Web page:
Immigration a central issue in UK election campaign

Aditi Khanna, London
Published : 02:00, Nov 16, 2019 | Updated : 02:00, Nov 16, 2019

Signage is seen at the UK border control point at the arrivals area of Heathrow Airport, London, September 3, 2018. Picture taken on September 3. REUTERSThe issue of migrants coming to live and work in the UK from around the world has become a central issue in the General Election campaign as Britain's main political parties have begun strongly clashing over their plans on managing the country’s border.
The ruling Conservatives pledged to “reduce immigration overall” by introducing an Australian-style points-based system for nationals of all countries, including Bangladesh, once the current European Union (EU) freedom of movement rules come to an end post-Brexit. On the other hand, the Opposition Labour Party had passed a resolution at its party conference in September that favoured an extension of the freedom of movement policy “beyond the EU”, which would cover countries such as Bangladesh.
Britain’s home secretary, Priti Patel, issued a strongly-worded letter to her Opposition counterpart demanding that Labour clarify its stance over the resolution, which it claims would lead to uncontrolled numbers flocking to the UK.
“As Home Secretary, I have grave concerns over the policy agreed at your conference which would place enormous strain on our public services and represent a considerable departure from our democratic norms, or indeed to norms of any Western-style democracy,” said Patel in her letter to shadow home secretary Diane Abbott.
“Analysis shows that it could lead to a trebling of net migration into the UK to 840,000 people per year – which would put huge pressure on our NHS [National Health Service]. Our national security would be imperilled by an ‘unconditional’ right to the family reunion which would give those subject to deportation orders, and those who have been deprived of their British citizenship after joining terrorist groups overseas the legal right to settle in the UK,” added the senior Cabinet minister.
Abbott took to Twitter to address the issue, saying the Labour Party is committed to “maintaining and extending” freedom of movement rights.
“The Tories will remove those rights from the EU 3 million. We will maintain them. The Tories break up families by barring spouses of British citizens, via an income requirement. Labour will scrap it, and extend freedom of movement rights to all those legally entitled to be here, including our own citizens among others,” she said.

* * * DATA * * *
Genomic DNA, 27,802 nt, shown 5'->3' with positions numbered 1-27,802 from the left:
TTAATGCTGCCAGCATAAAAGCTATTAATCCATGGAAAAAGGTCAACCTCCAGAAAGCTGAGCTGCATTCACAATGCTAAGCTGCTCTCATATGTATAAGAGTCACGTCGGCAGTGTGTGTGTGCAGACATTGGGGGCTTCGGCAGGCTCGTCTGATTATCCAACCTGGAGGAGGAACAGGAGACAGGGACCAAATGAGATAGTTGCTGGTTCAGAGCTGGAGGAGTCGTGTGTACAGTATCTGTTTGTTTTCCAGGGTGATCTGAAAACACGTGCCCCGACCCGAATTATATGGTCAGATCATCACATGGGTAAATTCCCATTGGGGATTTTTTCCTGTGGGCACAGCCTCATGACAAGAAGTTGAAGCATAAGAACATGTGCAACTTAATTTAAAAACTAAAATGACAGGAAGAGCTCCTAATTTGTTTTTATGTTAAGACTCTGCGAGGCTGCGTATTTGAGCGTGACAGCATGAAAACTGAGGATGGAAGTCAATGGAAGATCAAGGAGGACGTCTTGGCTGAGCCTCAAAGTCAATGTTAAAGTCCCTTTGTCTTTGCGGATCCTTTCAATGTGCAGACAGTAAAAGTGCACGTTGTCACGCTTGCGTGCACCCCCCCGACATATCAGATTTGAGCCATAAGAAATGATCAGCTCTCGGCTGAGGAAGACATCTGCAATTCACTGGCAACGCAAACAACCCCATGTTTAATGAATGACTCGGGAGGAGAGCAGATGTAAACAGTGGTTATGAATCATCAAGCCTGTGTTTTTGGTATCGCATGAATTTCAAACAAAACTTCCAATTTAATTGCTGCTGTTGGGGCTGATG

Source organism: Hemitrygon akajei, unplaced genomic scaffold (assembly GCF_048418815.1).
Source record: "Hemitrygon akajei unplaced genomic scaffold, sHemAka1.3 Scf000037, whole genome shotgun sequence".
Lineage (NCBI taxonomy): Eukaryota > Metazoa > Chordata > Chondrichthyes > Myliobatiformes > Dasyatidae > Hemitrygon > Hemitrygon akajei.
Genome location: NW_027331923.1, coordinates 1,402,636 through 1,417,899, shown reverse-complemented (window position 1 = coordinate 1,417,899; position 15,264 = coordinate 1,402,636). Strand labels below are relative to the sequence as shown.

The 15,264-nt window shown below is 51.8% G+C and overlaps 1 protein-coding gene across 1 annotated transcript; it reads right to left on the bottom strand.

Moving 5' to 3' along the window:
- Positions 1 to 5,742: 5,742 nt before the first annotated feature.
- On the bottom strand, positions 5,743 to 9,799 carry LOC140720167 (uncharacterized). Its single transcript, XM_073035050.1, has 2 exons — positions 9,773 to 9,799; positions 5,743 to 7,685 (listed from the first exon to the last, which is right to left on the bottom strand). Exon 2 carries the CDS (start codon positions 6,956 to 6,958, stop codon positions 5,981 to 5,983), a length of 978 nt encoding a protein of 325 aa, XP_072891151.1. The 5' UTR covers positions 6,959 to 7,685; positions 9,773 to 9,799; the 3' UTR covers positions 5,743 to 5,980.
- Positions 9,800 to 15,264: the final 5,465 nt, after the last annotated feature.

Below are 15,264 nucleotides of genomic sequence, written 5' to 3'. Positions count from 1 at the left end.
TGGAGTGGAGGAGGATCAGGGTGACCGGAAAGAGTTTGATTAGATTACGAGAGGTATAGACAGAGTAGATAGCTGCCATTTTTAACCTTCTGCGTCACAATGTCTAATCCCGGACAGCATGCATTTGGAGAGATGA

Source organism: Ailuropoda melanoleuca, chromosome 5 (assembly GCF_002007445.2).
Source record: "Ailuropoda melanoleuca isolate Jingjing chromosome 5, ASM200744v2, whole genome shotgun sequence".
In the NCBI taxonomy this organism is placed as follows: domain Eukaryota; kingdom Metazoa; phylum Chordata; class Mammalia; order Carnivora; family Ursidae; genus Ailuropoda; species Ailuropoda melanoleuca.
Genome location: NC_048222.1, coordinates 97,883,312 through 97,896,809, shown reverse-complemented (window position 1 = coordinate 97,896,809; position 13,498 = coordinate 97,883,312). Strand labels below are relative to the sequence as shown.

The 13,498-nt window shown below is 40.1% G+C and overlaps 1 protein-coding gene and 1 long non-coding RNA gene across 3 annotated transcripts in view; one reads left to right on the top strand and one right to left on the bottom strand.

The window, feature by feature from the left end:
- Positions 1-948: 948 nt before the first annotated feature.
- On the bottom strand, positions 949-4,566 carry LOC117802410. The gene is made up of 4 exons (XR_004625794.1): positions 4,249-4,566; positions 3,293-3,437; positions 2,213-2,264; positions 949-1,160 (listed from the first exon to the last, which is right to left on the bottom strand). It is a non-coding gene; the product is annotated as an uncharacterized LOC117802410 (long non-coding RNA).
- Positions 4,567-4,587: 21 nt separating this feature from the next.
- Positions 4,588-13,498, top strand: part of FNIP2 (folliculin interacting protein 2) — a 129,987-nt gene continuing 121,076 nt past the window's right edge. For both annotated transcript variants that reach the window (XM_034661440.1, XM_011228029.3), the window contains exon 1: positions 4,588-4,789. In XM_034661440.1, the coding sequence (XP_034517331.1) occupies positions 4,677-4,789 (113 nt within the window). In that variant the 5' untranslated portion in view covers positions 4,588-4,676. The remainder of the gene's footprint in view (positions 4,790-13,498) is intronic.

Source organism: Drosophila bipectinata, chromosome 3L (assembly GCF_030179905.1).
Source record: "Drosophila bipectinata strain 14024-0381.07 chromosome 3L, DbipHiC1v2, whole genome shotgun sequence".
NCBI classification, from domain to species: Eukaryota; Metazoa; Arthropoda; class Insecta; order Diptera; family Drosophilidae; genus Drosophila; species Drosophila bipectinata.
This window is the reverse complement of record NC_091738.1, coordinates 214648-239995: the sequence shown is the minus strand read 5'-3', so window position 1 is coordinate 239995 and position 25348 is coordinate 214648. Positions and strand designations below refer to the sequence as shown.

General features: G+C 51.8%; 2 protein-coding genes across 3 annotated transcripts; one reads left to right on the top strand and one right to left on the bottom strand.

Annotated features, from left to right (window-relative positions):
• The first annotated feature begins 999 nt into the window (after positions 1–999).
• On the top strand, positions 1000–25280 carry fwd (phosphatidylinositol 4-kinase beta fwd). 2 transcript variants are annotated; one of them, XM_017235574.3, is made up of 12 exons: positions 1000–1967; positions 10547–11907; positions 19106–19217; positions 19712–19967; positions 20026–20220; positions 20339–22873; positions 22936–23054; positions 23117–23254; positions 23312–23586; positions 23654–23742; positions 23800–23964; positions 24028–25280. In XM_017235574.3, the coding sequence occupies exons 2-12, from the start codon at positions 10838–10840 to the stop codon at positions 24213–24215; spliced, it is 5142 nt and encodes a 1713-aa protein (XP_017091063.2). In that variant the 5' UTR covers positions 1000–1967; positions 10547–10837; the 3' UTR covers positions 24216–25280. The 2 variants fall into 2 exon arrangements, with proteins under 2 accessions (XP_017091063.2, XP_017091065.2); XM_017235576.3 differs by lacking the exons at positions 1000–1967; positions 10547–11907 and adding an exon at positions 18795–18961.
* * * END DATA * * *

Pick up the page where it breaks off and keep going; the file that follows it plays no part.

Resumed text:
Immigration and control over numbers entering the UK has been a dominant issue in all recent campaigns and was one of the key factors that resulted in Britain voting to leave the EU in the June 2016 referendum. The previous Theresa May led Conservative government had pledged to bring nett migration down to the tens of thousands, a target the party has failed to meet over the years. In a significant shift in party policy under Prime Minister Boris Johnson, the Tories seem to have quietly dropped that target.
“We will reduce immigration overall while being more open and flexible to the highly skilled people we need, such as scientists and doctors. This can only happen if people vote for a Conservative majority government so we can leave the EU with a deal,” said Patel in a statement on the party's stance on the issue.
The Conservatives claim that if the party was to form a government following the election next month, its proposed system based on points for the English language as well as other skills would end the “preferential treatment” of migrants from within the EU and attract the “brightest and the best” from all over the world.
“Under Corbyn’s Labour, immigration would surge and put a huge strain on schools and our NHS. Jeremy Corbyn has no credible plan for how to deal with the consequences of his open borders policy,” added Patel, in reference to an analysis conducted by the party on Labour’s plans.
Labour’s Abbott branded this “more fake news” from the Conservative Party’s “make-believe” research department.
“The damage done to our society has been through damaging Conservative cuts to our public services, not by EU nationals coming to work in them,” she said.
However, an internal divide has opened up with the Labour Party itself over this issue, with many in the top team opposed to such strong backing for free movement.
The anti-Brexit Liberal Democrats also pitched in with an attack on the Tories for propagating an agenda akin to US President Donald Trump’s anti-immigrant rhetoric.
“The Conservatives’ approach to immigration is an insult to the millions who have come to the UK and made it their home. Immigration brings so much to our communities, culture and economy,” said Christine Jardine, the Liberal Democrat home affairs spokesperson.
“Patel’s comments show that the Tories only care about arbitrarily reducing immigration numbers with no regard for the consequences. Our public services, including our NHS, rely on the contribution that immigrants make. But the Tories are willing to put this at risk just to pursue a nationalist Trumpian agenda,” she said.
With the battle lines were clearly drawn, immigration is once again set to play a strong role in the campaign in the lead up to polling day on December 12.